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Saturday, February 6, 2021

Kolam-mania

Kolam in DC, credits Ed Wondoloski
 Well, it's not really a mania, I guess. In order 'to honor Vice President Kamala Harris' Indian heritage', a group of Indian-American ladies decided to come up with a 'kolam' based art installation to be placed on the Mall in Washington D.C. 

Placing 1800 cardboard colored tiles is probably a lot easier in the winter cold, than it would have been for all these ladies to have indulged in the real 'kolam' making thing. In addition, it has the advantage of getting a large group of youngsters involved in the project, albeit from a distance, pulling together the strands of many other art forms and newer artistic crazes such as Zentangle as though they were individual pieces of a quilt to be sewn together.

Madurai Meenakshi temple kolam
It has been quite the thing in India for many years for large groups of ladies to do kolams at temples, such as in the Madurai Meenakshi temple. I'm sure that many other similar large temples have similar activities planned for auspicious times, such as during the Navaratri festival. But the logistics have changed, even if the basic patterns haven't. The ladies at the Meenakshi temple use paint, in order to give the huge kolam a semi-permanency of sorts, even as thousands of worshippers walk over it over the next several months, before the old one is painted over and a new one put in place.

The recent warmer autumn prompted me to try using colored sands to create a kolam outside my doorstep for the first time in many years. I just felt like doing it on Karthigai last November, and added numerous little LED tealights that looked really pretty in the deepening dusk. The kolam was less of a kolam and more of a kolam-rangoli hybrid, given that I didn't have the traditional white-stone kolam powder, which I would have much preferred. The colored sand didn't flow as smoothly between the fingers, and led to a coarser finish. Neither did the rough concrete near the entryway cooperate with achieving a thick line and quick fill in of color. Add aching joints in colder weather and the amount of bending and squatting required, and you can easily see why this is not about to be repeated by me anytime soon. But it was still worth the try, for the good old memories.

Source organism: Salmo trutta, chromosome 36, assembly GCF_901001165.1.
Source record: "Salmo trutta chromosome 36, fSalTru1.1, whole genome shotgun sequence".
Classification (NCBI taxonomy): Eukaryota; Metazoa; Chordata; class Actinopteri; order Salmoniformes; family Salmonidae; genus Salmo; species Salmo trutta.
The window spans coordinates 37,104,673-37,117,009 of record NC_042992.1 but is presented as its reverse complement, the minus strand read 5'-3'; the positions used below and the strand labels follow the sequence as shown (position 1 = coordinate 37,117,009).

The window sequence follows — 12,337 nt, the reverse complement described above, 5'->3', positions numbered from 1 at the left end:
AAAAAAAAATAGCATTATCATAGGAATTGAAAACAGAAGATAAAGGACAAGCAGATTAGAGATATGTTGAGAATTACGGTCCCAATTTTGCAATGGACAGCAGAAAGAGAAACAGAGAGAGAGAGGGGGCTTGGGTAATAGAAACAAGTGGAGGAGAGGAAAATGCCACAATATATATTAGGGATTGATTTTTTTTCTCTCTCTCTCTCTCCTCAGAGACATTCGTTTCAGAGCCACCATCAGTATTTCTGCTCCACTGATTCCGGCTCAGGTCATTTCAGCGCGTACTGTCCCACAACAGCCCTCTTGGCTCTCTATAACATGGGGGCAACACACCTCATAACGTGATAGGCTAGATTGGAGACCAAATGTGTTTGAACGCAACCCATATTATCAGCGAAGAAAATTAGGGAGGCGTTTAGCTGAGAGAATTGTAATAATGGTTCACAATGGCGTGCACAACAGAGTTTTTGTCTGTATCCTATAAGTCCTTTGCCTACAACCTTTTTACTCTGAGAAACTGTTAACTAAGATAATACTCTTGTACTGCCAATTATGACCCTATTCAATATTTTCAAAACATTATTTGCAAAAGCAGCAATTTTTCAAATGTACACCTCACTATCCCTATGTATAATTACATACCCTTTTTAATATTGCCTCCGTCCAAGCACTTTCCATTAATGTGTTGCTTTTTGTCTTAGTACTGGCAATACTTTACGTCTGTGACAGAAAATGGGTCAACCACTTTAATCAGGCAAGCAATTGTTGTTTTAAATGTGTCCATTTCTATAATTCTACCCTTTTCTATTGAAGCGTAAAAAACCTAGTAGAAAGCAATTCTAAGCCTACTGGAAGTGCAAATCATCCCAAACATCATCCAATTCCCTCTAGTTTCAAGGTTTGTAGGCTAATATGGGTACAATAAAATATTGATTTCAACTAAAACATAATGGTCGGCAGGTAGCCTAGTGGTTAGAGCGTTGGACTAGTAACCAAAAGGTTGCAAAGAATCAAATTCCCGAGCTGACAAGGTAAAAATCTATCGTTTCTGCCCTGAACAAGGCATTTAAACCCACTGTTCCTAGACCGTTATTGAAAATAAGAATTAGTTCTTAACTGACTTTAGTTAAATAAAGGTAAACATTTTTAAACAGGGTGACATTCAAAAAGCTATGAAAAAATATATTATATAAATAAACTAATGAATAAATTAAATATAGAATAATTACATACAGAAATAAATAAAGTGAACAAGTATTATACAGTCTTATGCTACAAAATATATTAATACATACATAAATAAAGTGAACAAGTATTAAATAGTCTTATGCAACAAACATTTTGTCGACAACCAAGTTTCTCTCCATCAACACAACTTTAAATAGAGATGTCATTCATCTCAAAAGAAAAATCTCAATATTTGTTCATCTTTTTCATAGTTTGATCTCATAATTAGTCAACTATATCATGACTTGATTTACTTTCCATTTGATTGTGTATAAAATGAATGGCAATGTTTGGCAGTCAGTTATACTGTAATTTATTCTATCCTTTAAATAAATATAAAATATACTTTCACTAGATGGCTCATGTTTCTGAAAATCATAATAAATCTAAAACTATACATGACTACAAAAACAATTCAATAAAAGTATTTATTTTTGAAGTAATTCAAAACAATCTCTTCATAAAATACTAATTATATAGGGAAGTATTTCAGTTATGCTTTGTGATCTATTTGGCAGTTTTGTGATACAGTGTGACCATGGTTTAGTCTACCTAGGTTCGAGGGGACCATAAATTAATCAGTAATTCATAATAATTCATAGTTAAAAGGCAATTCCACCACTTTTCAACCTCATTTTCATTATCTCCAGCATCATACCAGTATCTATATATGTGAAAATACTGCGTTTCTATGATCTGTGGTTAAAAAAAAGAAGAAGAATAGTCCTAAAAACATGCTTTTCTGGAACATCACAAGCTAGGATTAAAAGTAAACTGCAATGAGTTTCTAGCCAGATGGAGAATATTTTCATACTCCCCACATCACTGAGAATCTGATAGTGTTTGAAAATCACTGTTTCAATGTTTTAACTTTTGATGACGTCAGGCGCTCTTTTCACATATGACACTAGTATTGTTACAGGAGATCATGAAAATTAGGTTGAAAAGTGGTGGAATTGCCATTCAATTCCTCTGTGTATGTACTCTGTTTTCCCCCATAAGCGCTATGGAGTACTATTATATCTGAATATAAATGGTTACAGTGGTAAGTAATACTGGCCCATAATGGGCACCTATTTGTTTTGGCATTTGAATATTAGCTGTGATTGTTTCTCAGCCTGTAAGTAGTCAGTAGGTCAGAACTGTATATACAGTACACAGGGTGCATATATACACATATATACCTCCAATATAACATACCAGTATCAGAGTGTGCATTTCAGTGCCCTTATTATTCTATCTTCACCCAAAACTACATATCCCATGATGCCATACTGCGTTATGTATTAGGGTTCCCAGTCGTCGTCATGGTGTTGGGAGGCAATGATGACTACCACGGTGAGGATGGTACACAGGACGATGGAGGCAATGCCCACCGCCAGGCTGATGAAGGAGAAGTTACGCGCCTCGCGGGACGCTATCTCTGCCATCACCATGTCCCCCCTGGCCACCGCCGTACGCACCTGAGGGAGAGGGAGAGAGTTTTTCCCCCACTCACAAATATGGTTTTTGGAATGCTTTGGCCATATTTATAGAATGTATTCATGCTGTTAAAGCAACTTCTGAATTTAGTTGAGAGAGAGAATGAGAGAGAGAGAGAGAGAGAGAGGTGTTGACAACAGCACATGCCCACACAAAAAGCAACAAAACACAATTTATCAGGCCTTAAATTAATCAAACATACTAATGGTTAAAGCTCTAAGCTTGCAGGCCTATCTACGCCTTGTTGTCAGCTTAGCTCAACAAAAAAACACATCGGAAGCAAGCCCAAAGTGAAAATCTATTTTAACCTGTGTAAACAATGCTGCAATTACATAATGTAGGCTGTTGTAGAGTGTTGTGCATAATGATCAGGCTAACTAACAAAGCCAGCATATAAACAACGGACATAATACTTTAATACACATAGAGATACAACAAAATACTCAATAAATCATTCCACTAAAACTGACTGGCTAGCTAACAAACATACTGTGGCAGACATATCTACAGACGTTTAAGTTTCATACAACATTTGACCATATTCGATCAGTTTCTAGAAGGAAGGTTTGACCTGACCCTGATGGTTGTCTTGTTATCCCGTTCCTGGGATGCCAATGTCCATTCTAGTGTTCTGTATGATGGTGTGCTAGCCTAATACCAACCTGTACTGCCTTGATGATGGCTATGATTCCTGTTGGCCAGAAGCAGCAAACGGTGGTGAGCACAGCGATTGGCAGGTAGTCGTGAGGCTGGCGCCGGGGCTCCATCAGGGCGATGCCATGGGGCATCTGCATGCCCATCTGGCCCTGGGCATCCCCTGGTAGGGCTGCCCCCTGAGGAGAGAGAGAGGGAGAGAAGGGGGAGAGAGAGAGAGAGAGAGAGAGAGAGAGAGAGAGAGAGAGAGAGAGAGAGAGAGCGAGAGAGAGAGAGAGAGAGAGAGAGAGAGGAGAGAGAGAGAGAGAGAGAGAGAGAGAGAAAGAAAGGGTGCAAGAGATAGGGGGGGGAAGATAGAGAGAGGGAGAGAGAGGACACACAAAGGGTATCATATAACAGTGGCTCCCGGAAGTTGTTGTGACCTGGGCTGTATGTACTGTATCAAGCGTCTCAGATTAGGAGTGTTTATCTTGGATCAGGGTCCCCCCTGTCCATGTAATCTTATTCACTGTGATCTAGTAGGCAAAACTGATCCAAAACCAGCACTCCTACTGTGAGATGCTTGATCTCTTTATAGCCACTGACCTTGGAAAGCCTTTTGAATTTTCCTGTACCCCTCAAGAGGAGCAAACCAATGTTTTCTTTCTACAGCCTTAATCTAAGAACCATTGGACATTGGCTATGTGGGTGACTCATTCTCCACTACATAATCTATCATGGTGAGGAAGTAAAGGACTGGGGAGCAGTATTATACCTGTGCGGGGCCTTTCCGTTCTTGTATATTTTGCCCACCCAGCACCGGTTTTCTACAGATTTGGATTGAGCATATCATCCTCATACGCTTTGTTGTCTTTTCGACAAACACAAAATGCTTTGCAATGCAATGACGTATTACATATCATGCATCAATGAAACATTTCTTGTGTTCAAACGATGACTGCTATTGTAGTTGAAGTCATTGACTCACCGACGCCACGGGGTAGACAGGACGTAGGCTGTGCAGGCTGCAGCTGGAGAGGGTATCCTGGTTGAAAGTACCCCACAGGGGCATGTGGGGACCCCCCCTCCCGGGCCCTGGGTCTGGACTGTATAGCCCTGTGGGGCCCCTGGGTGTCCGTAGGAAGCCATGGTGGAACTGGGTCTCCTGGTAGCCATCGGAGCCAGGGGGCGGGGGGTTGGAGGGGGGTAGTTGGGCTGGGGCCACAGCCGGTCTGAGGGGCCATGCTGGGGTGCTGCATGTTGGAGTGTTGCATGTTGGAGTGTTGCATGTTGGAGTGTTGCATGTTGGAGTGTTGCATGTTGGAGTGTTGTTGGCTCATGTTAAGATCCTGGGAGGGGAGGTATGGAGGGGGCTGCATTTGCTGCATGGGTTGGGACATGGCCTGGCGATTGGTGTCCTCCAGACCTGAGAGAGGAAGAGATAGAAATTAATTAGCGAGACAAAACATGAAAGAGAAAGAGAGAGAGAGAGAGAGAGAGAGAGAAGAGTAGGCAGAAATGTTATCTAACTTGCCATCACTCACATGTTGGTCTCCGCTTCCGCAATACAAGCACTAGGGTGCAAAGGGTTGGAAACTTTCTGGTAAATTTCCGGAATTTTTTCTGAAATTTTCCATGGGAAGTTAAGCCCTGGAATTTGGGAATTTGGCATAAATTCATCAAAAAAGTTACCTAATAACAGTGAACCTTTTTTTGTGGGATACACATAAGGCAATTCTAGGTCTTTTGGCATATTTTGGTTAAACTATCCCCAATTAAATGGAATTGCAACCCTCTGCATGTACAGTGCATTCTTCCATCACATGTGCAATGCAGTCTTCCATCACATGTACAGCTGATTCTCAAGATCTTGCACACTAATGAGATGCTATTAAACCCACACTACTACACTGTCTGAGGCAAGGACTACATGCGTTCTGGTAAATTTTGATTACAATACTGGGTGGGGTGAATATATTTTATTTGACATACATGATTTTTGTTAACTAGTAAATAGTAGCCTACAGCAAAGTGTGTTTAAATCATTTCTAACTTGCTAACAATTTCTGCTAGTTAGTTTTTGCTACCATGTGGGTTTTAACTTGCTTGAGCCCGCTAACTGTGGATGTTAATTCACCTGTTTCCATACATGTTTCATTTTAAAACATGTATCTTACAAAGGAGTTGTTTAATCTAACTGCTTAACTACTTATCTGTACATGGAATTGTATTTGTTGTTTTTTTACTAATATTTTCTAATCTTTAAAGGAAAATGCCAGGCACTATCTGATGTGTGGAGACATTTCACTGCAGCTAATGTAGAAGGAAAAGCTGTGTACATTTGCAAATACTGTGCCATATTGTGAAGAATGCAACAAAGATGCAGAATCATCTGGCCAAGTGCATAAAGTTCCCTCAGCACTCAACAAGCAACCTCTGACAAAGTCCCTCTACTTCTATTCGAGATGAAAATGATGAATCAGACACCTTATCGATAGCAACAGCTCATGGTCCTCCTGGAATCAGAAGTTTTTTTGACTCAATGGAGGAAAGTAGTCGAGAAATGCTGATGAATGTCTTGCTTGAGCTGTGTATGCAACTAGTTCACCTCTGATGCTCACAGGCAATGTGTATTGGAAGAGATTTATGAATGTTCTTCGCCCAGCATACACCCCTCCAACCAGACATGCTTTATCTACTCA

During Pongal, at my grandmother's house in the village, I recall waking up early to help my mother and grandmother, as they set up clay stoves to be fed with dried palm leaves and cow dung patties, while the rice simmered in huge pots for the pongal. Before all this could start, there was the incessant cleaning of the courtyard, when my mother and a few other ladies would begin the work of drawing the kolams. I might have helped with a few tiny ones that I could manage in a few spots. It was a huge time-consuming undertaking, all supervised with the eagle eye and sharp tongue of my grandmother.

Back home in the city, with a mosaic floor outside our flat, there was no suitable space for a kolam. In later years, once we moved to our own house, there was  the cement pad in front of the doorsteps, always with a fresh kolam, simple ones for every day, and more elaborate ones on festivals and special occasions.

Now, in the US, I do them on paper, or electronic slate or tablet.It may be creatively satisfying, but there is still not the fulfilment brought by the full-body work out of bending over, moving in a circular line around the floor, feeling the powder run between the fingers, controlling the line of the kolam,  drawing segment after segment joining into one long harmonious infinity.

My favorites are the 'sikku kolams', which start off with a framework of dots, and are encased in single strands that twirl around them in intersecting patterns, till the line finally rejoins its starting point. These days, I can recall only a handful of designs that I can draw from memory. The larger ones never established themselves in my brain, since I never tried to draw them on the ground, only on paper.

Kolam is simply, as one of the many meanings of the word in Tamil, Beauty itself, worn out everyday in the humdrum of daily life, and renewed afresh every morning.